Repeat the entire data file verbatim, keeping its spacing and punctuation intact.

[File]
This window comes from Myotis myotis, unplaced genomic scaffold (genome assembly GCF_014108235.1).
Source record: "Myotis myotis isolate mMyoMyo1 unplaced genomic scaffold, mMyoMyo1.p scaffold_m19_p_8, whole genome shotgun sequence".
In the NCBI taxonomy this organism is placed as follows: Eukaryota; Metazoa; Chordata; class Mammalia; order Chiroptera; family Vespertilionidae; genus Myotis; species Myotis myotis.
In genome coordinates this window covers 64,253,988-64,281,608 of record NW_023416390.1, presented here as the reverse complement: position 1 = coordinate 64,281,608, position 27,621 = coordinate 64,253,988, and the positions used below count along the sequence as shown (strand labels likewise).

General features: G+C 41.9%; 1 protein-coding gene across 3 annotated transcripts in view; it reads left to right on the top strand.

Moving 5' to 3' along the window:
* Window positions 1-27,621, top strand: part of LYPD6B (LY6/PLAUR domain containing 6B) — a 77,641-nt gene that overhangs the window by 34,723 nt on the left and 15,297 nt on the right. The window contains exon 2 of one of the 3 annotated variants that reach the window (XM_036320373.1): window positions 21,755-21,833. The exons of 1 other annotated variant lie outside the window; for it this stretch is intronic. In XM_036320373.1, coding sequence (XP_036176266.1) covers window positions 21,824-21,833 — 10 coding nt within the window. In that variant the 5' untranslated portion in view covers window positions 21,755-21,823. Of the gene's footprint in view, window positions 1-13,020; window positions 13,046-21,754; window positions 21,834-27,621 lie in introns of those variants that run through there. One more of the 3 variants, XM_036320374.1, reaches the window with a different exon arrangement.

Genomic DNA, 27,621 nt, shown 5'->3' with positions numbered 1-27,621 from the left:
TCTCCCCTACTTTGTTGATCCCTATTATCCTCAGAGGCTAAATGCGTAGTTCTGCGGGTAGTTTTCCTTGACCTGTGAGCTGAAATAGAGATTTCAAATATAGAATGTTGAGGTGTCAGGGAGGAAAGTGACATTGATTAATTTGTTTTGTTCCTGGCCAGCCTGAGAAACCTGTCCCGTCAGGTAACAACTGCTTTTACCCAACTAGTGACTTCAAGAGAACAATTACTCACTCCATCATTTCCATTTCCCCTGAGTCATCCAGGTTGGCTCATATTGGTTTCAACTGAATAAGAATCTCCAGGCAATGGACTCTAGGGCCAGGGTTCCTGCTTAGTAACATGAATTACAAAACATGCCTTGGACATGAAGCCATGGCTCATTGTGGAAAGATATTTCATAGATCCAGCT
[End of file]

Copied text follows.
This window comes from Myotis myotis, unplaced genomic scaffold (genome assembly GCF_014108235.1).
Source record: "Myotis myotis isolate mMyoMyo1 unplaced genomic scaffold, mMyoMyo1.p scaffold_m19_p_8, whole genome shotgun sequence".
In the NCBI taxonomy this organism is placed as follows: Eukaryota; Metazoa; Chordata; class Mammalia; order Chiroptera; family Vespertilionidae; genus Myotis; species Myotis myotis.
In genome coordinates this window covers 64,253,988-64,281,608 of record NW_023416390.1, presented here as the reverse complement: position 1 = coordinate 64,281,608, position 27,621 = coordinate 64,253,988, and the positions used below count along the sequence as shown (strand labels likewise).

General features: G+C 41.9%; 1 protein-coding gene across 3 annotated transcripts in view; it reads left to right on the top strand.

Moving 5' to 3' along the window:
* Window positions 1-27,621, top strand: part of LYPD6B (LY6/PLAUR domain containing 6B) — a 77,641-nt gene that overhangs the window by 34,723 nt on the left and 15,297 nt on the right. The window contains exon 2 of one of the 3 annotated variants that reach the window (XM_036320373.1): window positions 21,755-21,833. The exons of 1 other annotated variant lie outside the window; for it this stretch is intronic. In XM_036320373.1, coding sequence (XP_036176266.1) covers window positions 21,824-21,833 — 10 coding nt within the window. In that variant the 5' untranslated portion in view covers window positions 21,755-21,823. Of the gene's footprint in view, window positions 1-13,020; window positions 13,046-21,754; window positions 21,834-27,621 lie in introns of those variants that run through there. One more of the 3 variants, XM_036320374.1, reaches the window with a different exon arrangement.

Genomic DNA, 27,621 nt, shown 5'->3' with positions numbered 1-27,621 from the left:
TCTCCCCTACTTTGTTGATCCCTATTATCCTCAGAGGCTAAATGCGTAGTTCTGCGGGTAGTTTTCCTTGACCTGTGAGCTGAAATAGAGATTTCAAATATAGAATGTTGAGGTGTCAGGGAGGAAAGTGACATTGATTAATTTGTTTTGTTCCTGGCCAGCCTGAGAAACCTGTCCCGTCAGGTAACAACTGCTTTTACCCAACTAGTGACTTCAAGAGAACAATTACTCACTCCATCATTTCCATTTCCCCTGAGTCATCCAGGTTGGCTCATATTGGTTTCAACTGAATAAGAATCTCCAGGCAATGGACTCTAGGGCCAGGGTTCCTGCTTAGTAACATGAATTACAAAACATGCCTTGGACATGAAGCCATGGCTCATTGTGGAAAGATATTTCATAGATCCAGCT